Widow banned from putting flowers on her husband’s grave after family rift

Brenda Burrell  has been banned from placing flowers onto her husband's grave by her daughter, and won't be allowed to be buried with him.
Brenda Burrell has been banned from placing flowers onto her husband's grave by her daughter, and won't be allowed to be buried with him.

A widow has been banned from laying flowers at the grave of her husband after 51 years together.

John Burrell, who ran off to Scotland with his bride Brenda in 1960, died in 2012 at the age of 70 and is buried in Harton Cemetery, South Shields.

Brenda and John Burrell celebrating their 50th wedding anniversary.

Brenda and John Burrell celebrating their 50th wedding anniversary.

But Mrs Burrell – now 72 – says she has been banned from laying flowers on his grave by her daughter, Yvonne Wilkinson, because of a family rift.

The pensioner, from Gainsborough Avenue, Whiteleas, South Shields, who was too upset to talk about the issue, is being supported by her daughter-in-law Nicola Burrell and son Mark.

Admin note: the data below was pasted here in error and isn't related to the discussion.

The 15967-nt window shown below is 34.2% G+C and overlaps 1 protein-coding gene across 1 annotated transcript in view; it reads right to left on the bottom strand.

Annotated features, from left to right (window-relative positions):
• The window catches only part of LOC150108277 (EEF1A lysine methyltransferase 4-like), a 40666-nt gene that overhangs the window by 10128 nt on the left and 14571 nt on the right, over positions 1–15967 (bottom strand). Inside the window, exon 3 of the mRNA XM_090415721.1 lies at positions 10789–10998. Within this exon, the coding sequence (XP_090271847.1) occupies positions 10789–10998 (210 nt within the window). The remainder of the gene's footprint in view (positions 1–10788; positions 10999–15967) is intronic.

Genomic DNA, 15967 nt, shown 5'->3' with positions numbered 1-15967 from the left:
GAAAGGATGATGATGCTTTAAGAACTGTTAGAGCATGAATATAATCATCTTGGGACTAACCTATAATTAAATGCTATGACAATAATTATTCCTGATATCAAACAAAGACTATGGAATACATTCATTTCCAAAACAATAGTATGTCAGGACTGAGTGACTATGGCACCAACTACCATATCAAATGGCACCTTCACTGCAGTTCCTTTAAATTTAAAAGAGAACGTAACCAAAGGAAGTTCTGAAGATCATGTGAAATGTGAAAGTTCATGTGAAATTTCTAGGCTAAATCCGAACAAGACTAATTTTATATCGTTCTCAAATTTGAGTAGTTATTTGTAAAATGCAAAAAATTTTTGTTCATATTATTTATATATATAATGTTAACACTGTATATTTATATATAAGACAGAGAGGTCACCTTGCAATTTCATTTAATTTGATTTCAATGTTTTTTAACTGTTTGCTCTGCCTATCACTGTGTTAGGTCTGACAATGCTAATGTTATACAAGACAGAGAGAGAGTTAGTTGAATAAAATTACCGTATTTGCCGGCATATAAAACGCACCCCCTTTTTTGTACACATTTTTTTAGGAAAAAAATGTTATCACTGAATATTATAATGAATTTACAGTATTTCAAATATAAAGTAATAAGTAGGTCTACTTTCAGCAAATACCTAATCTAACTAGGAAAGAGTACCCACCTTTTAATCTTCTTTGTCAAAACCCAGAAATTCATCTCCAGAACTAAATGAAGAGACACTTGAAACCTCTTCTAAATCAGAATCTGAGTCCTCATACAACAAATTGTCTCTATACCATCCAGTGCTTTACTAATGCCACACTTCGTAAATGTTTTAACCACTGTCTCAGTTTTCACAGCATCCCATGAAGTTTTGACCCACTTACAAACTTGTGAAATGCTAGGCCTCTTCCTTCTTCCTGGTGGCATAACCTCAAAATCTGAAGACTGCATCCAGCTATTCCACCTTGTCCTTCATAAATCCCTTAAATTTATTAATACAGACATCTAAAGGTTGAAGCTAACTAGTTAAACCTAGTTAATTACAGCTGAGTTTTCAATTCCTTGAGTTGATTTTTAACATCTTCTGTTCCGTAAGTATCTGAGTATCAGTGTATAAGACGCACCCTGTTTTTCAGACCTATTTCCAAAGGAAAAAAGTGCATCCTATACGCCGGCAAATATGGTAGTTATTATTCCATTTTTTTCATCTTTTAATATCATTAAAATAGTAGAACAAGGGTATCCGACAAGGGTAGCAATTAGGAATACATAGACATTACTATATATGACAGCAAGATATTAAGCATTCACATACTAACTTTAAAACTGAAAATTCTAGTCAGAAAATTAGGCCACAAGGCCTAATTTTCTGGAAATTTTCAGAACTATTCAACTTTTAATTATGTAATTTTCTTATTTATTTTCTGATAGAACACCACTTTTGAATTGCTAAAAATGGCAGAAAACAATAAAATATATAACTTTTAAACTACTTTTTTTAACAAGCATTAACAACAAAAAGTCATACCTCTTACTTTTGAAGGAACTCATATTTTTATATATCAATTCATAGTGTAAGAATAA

Nicola said: “It was the anniversary of John’s death a few days ago and Brenda couldn’t put any flowers on the grave. That really hurt her.

“Brenda is really sad at everything which has gone on.

Brenda is really sad at everything which has gone on. They were married for more than 50 years and now she can’t even put flowers on his grave.

Nicola Burrell, daughter-in-law

“They were married for more than 50 years and now she can’t even put flowers on his grave.

She added: “We have been accused of taking flowers off the grave and been told if we place anything on it, we will be trespassing.”

Mrs Wilkinson says she is within her rights to stop anything being placed on the grave, as she holds the title deeds.

She says she took the decision after a “large lantern” which was on her father’s final resting place had failed to be removed when she had asked.

She claims it was blocking the writing on the headstone.

Mrs Wilkinson said: “The lantern was blocking the writing on the headstone, so I left a letter asking them to remove it,

“It wasn’t taken away, so my husband returned it to the family. Following text messages and phone calls, I decided to stop them from putting flowers or anything else on the grave, which I am legally allowed to do.

“I can’t stop them from visiting the grave.”

Mrs Wilkinson says her name was put on the title deeds in 2007 ahead of Mr Burrell’s death.

The grave is currently the final resting place of her father, grandmother Harriet and aunt Maureen.

She said: “I don’t know why but, for some reason, my dad put the deeds in my name before he died. I’ve had them since 2007.

“This has made my life torture.”